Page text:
116-year-old Ziska to launch late March


The Ziska, built in 1903, has passed from person to person over her 116 years on the water.

For a while, the 38-foot gaff-rigged “Lancashire nobby” was a fishing boat, racing to get out against the tides off the coast of England.

Then, Ziska was a family-owned yacht, used for cruising up until the second World War.

A 19-year-old English boy bought the Ziska in the late ‘90s and after a fix-up, sailed across the world, traversing 25,000 miles in six years.

Eventually, she made her way to the United States, where a local shipwright bought the Ziska in Chesapeake Bay and brought the boat to Port Townsend.

Some years and another owner later, the Ziska caught the eye of shipwright Stanford Siver.

“I’d seen the boat in town for 10 years, but I had never seen it sail,” Siver said. “I was rowing by it one day a year-and-a-half ago and it looked really bad. It’s heartbreaking to see a gorgeous old boat from 1903 going down the tubes.”

Siver’s history with boats began when he walked out of his job on the East Coast one day and never turned back. He ended up at the Northwest School of Wooden Boatbuilding and began a 6-year restoration of his sailboat, Blue.

Now, Siver has taken on the project of restoring the Ziska.

“I was in love with the boat from when I first saw it,” he said.

Working with a crew of local shipwrights, Siver has revamped the saloon, made a new mast, new rigging, new sails and painted and varnished the 116-year-old boat.

“I was really lucky to have some amazingly talented people, the whole crew has kind of come together and rallied around this boat,” he said. “Port Townsend is such a magnet for brilliantly talented people.”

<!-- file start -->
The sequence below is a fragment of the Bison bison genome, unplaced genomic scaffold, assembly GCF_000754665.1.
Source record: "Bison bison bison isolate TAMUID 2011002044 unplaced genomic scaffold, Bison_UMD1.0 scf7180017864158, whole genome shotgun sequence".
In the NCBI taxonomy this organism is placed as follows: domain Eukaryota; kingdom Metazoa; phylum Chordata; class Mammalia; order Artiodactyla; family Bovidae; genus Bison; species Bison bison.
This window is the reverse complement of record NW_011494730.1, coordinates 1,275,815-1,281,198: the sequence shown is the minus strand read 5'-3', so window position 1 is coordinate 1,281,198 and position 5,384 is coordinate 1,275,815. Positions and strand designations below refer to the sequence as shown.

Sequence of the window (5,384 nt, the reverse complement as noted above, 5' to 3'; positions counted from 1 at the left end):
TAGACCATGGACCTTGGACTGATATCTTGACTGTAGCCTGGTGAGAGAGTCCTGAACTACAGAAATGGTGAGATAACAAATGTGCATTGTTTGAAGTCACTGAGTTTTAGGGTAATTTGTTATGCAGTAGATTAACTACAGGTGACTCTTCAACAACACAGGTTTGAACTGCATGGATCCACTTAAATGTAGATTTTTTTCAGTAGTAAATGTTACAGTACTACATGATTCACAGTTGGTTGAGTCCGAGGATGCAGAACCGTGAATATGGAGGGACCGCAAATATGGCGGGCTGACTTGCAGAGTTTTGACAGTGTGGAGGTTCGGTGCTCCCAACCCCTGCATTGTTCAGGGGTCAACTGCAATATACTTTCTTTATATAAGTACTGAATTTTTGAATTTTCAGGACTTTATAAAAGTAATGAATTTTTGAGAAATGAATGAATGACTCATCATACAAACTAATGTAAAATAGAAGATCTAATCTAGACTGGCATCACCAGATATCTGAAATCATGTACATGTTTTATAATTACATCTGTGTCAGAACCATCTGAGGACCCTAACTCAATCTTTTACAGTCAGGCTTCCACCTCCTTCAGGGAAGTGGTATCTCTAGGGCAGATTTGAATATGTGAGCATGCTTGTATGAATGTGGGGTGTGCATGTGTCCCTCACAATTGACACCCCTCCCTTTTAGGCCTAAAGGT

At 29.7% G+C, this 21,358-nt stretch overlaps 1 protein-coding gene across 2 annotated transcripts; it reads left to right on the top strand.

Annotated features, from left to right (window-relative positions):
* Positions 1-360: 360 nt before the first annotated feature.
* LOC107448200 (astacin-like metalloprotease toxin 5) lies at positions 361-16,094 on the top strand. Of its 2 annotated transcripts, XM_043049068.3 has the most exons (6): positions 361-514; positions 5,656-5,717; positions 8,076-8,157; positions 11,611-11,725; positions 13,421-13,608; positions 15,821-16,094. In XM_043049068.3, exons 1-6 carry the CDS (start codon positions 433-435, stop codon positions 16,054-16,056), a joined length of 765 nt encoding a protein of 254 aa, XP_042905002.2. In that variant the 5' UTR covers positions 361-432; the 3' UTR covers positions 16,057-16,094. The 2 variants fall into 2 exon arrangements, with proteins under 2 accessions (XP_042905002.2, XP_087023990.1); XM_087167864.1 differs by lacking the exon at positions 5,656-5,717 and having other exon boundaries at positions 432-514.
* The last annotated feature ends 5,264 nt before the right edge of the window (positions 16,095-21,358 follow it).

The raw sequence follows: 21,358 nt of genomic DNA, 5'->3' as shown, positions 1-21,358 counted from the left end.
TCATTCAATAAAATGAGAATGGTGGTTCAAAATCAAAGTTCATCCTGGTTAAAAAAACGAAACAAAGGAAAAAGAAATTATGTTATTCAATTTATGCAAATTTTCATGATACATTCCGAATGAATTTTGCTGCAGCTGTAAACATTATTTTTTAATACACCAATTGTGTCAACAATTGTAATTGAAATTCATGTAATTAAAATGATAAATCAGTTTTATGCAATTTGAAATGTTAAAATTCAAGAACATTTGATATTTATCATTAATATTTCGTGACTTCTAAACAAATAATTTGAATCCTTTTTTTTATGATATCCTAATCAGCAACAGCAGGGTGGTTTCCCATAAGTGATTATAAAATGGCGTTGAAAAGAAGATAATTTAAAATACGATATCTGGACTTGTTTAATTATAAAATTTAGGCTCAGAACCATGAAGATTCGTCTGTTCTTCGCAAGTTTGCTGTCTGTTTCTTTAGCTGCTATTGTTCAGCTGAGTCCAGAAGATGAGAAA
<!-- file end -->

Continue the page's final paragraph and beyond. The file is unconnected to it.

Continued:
The Ziska has seen several restorations over the years. Siver is delicately balancing adding new technology while preserving the history of the boat.

“This boat is fairly unique,” said Pat Mahon, a shipwright working with Siver on the restoration. “It came with a provenance. You have to decide how much of that history you’re going to retain, but still make it a reusable boat.”

The boat is engineless, and will remain that way, Siver said. He hopes to sail in the Race to Alaska this June.

Siver’s crew of shipwrights were a detail-oriented bunch, he said. Working with yacht designer Carl Chamberlin, detailer Bailey Farneth, finisher Nic Delorme, varnisher Joni Blanchard, shipwrights J Galloway and Jack Becker, block-maker Ed Louchard, and rigger Matt Vay, among other local experts, the Ziska has personal touches of intricately sewn leather, paint and hand-made wood cabinets.

“There’s something amazing about boats,” Siver said. “They’re functional little space shuttles. They’re profoundly beautiful in the simplicity and they are also profoundly elegant in their beauty.”

Siver plans to have the restoration work finished and the boat launched by March 28. After the Race to Alaska, he said he plans to sell the Ziska.

“A lot of times you can buy or build a new boat faster and cheaper,” Siver said. “But that’s not the same spirit as a boat from 1903. It’s not the same history and I think our histories are important.”


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